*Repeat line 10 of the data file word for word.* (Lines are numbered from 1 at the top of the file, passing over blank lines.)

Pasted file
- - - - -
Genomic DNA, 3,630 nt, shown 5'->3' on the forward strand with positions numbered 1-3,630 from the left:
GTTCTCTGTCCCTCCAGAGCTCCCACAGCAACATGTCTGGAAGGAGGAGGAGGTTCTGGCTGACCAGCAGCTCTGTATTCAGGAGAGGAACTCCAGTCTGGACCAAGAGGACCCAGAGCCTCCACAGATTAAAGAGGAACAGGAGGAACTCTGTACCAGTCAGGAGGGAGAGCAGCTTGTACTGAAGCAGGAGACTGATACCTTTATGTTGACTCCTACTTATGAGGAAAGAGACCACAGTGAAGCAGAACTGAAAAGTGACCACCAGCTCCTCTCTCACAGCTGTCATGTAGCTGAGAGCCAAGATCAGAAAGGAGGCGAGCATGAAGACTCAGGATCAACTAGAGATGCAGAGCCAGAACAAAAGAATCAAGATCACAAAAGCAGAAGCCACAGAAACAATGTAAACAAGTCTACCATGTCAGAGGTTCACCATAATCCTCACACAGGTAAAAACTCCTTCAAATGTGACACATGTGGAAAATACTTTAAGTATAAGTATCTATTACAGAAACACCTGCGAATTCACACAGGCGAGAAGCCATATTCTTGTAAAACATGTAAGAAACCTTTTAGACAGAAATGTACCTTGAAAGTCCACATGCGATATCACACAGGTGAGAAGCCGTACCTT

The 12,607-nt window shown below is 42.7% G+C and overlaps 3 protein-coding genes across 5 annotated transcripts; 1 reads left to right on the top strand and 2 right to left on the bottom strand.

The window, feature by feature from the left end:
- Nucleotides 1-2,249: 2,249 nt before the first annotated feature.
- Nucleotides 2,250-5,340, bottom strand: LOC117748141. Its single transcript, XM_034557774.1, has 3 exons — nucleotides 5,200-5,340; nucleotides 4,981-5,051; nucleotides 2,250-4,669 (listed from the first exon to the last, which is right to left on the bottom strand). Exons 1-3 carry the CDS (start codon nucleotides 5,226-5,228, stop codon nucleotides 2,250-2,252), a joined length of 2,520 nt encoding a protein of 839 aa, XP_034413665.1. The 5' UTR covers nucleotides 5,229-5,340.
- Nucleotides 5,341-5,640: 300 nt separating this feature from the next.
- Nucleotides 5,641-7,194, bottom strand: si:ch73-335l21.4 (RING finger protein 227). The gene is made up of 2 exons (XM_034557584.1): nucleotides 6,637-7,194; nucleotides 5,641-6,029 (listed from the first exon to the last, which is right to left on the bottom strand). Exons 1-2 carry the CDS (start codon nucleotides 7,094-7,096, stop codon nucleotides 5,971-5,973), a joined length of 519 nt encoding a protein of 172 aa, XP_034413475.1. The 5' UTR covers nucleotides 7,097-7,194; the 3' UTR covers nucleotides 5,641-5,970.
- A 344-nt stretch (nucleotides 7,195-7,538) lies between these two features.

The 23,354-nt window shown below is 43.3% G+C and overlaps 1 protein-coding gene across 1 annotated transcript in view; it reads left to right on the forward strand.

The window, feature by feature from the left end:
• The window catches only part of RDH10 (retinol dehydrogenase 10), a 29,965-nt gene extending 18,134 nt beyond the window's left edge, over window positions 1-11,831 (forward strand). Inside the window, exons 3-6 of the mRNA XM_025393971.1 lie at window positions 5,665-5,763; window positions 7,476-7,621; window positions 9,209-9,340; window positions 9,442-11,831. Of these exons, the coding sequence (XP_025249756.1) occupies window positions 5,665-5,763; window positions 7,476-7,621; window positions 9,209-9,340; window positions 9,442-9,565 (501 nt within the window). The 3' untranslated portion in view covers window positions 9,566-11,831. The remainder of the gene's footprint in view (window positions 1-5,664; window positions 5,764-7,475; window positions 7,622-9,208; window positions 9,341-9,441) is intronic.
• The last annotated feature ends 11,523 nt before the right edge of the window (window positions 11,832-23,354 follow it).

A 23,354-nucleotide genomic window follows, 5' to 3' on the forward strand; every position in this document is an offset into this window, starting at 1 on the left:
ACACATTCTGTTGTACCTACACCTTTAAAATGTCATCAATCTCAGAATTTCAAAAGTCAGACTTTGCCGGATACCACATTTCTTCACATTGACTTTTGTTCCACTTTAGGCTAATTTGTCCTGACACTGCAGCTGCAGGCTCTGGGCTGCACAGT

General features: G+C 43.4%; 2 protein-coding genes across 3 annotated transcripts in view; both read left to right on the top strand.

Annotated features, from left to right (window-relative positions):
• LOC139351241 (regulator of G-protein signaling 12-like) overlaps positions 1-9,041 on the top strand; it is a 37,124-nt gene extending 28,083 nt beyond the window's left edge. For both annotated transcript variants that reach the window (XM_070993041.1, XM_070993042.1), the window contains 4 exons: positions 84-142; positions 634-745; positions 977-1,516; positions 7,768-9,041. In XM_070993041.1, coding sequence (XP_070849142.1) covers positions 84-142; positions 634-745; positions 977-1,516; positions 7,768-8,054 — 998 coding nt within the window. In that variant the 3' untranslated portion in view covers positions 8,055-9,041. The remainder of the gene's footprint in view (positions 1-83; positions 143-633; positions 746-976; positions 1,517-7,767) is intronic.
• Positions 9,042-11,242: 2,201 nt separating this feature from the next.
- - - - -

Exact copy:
The 23,354-nt window shown below is 43.3% G+C and overlaps 1 protein-coding gene across 1 annotated transcript in view; it reads left to right on the forward strand.